The social background, a lack of education and dogmatic approach to religion are the cause of a behaviour I personally consider irrational. Trying to make people become aware of the imminent threat and teach them how to prepare for disasters will only trigger weird reactions, such as “it won’t happen to me”, „if it happens, it would be an act of God„, or they’ll start wondering why you’re suddenly talking about earthquakes, convinced there’s a conspiracy somewhere at a higher level, that they’re being left out.
Meanwhile, in Japan… Well, I haven’t had the chance to visit the whole country, but I did visit Tokyo and the prefecture of Yamanashi (located a couple of hundred kilometers west of Tokyo, where Mount Fuji also rises), and I felt safer there than anywhere else I’ve ever been to.
By being constantly exposed to natural disasters and hazards, they became what Nassim Nicholas Taleb calls “antifragile”. Japanese were forced to adapt to a precarious living and became extremely organized and disciplined. If you don’t keep your cool, panicking will cause more damage than the hazard itself.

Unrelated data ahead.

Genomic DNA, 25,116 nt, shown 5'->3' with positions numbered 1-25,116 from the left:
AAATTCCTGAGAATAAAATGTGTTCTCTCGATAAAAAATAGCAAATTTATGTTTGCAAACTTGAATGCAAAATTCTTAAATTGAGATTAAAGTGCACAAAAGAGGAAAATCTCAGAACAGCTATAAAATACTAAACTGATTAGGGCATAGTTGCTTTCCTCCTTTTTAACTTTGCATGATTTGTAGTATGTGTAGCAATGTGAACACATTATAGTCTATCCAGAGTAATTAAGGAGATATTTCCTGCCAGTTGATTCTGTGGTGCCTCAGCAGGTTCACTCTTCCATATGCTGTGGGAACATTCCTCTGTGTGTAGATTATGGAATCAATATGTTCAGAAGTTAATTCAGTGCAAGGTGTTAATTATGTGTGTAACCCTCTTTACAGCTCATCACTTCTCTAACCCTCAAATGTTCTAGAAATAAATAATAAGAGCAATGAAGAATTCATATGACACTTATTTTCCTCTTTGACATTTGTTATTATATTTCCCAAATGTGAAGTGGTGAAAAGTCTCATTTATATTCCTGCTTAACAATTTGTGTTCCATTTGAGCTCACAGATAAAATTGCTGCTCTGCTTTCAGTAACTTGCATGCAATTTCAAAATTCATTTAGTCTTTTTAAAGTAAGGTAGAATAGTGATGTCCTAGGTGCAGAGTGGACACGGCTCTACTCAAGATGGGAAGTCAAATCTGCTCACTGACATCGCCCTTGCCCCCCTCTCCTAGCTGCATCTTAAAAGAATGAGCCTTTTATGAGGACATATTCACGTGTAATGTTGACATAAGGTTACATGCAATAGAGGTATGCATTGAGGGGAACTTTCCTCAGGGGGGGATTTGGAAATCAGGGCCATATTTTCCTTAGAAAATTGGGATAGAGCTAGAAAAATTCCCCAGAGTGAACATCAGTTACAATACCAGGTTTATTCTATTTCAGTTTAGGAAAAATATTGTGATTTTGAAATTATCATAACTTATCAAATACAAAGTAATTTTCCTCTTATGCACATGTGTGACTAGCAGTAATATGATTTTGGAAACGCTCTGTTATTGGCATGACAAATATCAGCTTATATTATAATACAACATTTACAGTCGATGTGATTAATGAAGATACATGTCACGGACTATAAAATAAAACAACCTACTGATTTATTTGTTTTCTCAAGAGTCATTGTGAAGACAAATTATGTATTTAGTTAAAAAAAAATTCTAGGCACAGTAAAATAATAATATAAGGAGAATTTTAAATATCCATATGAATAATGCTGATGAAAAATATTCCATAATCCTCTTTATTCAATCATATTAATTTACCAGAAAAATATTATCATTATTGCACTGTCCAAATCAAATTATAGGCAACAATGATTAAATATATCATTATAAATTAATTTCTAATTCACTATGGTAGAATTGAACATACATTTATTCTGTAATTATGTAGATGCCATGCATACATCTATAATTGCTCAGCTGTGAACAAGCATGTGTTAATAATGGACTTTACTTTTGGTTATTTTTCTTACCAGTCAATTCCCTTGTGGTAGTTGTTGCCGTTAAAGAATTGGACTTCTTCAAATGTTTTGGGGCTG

In Tokyo you can easily forget you’re in one of the most populated urban areas on Earth. I know that the same number of people live there as they do in my whole country (and that’s without counting Tokyo’s suburbia), but I never felt this way.
Back home and in most European touristic and crowded cities I’ve been to, everyone’s running around like a headless chicken. It’s a permanent noise and traffic jam. Everyone’s going everywhere, suddenly stopping or changing directions, not caring about disturbing others. You’re being pushed around every second, trying not to get squashed by the masses.
I’m sure Tokyo has its crowded places as well (I didn’t get to experience the infamous morning hours, for example, when people are being pushed in the subway wagons by other people whose job is to do this), but it’s nowhere close to what I experienced before in places that are much less populated.